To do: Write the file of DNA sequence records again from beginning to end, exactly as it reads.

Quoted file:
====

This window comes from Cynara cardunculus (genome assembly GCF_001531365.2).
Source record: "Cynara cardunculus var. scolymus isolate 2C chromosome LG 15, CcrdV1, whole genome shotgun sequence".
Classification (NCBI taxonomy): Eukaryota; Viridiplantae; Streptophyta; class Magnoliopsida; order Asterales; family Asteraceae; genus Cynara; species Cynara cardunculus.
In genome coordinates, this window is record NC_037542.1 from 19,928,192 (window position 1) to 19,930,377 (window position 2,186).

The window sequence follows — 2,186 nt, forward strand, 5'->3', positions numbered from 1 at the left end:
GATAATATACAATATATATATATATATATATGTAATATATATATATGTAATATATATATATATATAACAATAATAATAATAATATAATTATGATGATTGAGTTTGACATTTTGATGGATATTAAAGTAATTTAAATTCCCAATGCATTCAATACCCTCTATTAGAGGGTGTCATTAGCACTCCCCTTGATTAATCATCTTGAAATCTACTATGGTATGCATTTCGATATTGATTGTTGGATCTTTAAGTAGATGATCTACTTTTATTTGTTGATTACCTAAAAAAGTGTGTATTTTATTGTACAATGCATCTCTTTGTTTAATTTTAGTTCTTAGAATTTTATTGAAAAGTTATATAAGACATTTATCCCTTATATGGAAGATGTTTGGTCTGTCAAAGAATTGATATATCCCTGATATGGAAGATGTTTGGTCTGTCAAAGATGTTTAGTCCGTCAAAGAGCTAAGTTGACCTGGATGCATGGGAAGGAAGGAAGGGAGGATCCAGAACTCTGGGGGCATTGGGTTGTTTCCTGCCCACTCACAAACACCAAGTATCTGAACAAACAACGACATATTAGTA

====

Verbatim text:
This window comes from Cynara cardunculus (genome assembly GCF_001531365.2).
Source record: "Cynara cardunculus var. scolymus isolate 2C chromosome LG 15, CcrdV1, whole genome shotgun sequence".
Classification (NCBI taxonomy): Eukaryota; Viridiplantae; Streptophyta; class Magnoliopsida; order Asterales; family Asteraceae; genus Cynara; species Cynara cardunculus.
In genome coordinates, this window is record NC_037542.1 from 19,928,192 (window position 1) to 19,930,377 (window position 2,186).

The window sequence follows — 2,186 nt, forward strand, 5'->3', positions numbered from 1 at the left end:
GATAATATACAATATATATATATATATATATGTAATATATATATATGTAATATATATATATATATAACAATAATAATAATAATATAATTATGATGATTGAGTTTGACATTTTGATGGATATTAAAGTAATTTAAATTCCCAATGCATTCAATACCCTCTATTAGAGGGTGTCATTAGCACTCCCCTTGATTAATCATCTTGAAATCTACTATGGTATGCATTTCGATATTGATTGTTGGATCTTTAAGTAGATGATCTACTTTTATTTGTTGATTACCTAAAAAAGTGTGTATTTTATTGTACAATGCATCTCTTTGTTTAATTTTAGTTCTTAGAATTTTATTGAAAAGTTATATAAGACATTTATCCCTTATATGGAAGATGTTTGGTCTGTCAAAGAATTGATATATCCCTGATATGGAAGATGTTTGGTCTGTCAAAGATGTTTAGTCCGTCAAAGAGCTAAGTTGACCTGGATGCATGGGAAGGAAGGAAGGGAGGATCCAGAACTCTGGGGGCATTGGGTTGTTTCCTGCCCACTCACAAACACCAAGTATCTGAACAAACAACGACATATTAGTA